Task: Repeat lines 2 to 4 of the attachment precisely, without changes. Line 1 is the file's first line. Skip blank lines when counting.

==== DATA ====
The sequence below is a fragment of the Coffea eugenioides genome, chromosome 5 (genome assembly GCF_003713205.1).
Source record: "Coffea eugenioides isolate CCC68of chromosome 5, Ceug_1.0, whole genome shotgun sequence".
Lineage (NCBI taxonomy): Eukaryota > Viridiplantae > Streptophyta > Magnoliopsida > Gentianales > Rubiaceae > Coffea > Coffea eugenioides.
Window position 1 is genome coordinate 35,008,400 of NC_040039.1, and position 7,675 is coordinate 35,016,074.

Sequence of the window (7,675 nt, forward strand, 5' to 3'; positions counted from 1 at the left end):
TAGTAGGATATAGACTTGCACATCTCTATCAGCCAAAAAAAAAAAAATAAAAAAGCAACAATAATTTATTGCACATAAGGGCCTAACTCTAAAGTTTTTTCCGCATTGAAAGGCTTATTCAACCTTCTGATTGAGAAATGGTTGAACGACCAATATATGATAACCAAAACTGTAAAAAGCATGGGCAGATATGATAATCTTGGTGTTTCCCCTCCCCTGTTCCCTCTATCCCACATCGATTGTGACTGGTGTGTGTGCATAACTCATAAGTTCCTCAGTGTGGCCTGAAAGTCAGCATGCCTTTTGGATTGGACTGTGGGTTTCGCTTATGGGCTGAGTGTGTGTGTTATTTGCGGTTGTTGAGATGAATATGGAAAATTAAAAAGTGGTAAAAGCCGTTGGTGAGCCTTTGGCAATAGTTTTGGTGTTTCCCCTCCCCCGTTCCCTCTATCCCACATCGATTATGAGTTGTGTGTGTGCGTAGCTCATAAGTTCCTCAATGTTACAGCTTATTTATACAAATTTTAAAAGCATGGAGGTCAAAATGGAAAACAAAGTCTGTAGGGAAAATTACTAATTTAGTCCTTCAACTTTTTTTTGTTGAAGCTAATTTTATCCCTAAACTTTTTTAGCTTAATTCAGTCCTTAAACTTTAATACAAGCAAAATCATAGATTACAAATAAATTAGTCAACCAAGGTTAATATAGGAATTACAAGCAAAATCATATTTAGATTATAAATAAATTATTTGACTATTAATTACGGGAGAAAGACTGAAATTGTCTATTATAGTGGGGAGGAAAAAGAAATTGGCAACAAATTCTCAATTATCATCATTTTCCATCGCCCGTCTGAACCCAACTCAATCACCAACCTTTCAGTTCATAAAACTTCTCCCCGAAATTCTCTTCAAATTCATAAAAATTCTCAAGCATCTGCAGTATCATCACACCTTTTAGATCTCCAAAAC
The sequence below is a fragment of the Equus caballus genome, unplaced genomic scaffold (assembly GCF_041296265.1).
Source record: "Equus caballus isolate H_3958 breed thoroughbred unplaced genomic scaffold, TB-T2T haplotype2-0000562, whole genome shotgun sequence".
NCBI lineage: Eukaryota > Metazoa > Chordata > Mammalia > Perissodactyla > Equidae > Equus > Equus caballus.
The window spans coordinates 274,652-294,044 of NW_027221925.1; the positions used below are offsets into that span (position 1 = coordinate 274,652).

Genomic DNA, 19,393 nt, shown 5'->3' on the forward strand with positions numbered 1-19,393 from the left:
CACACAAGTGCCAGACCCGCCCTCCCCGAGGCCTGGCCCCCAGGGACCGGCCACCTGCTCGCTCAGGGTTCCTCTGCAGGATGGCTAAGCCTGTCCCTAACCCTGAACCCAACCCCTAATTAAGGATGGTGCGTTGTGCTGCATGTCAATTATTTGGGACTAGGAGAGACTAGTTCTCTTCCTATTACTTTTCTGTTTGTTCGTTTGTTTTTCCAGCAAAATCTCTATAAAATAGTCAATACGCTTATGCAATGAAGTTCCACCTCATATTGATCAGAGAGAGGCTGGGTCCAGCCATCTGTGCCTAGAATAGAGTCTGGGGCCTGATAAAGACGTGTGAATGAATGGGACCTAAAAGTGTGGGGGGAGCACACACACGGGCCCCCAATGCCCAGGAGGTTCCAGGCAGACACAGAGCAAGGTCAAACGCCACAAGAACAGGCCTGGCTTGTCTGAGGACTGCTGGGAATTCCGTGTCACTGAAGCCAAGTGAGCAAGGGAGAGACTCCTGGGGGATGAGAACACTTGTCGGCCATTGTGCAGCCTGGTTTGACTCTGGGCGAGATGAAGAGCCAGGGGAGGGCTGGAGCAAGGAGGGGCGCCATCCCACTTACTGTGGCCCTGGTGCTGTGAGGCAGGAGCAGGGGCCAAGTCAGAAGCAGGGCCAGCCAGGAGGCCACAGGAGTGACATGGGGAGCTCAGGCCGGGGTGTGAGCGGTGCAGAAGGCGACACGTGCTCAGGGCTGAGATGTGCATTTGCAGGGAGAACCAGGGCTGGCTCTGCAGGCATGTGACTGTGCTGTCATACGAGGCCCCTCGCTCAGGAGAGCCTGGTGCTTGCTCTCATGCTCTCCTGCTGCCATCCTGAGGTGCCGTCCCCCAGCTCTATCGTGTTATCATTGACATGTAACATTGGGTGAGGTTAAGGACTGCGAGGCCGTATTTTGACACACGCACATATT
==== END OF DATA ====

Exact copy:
Source record: "Coffea eugenioides isolate CCC68of chromosome 5, Ceug_1.0, whole genome shotgun sequence".
Lineage (NCBI taxonomy): Eukaryota > Viridiplantae > Streptophyta > Magnoliopsida > Gentianales > Rubiaceae > Coffea > Coffea eugenioides.
Window position 1 is genome coordinate 35,008,400 of NC_040039.1, and position 7,675 is coordinate 35,016,074.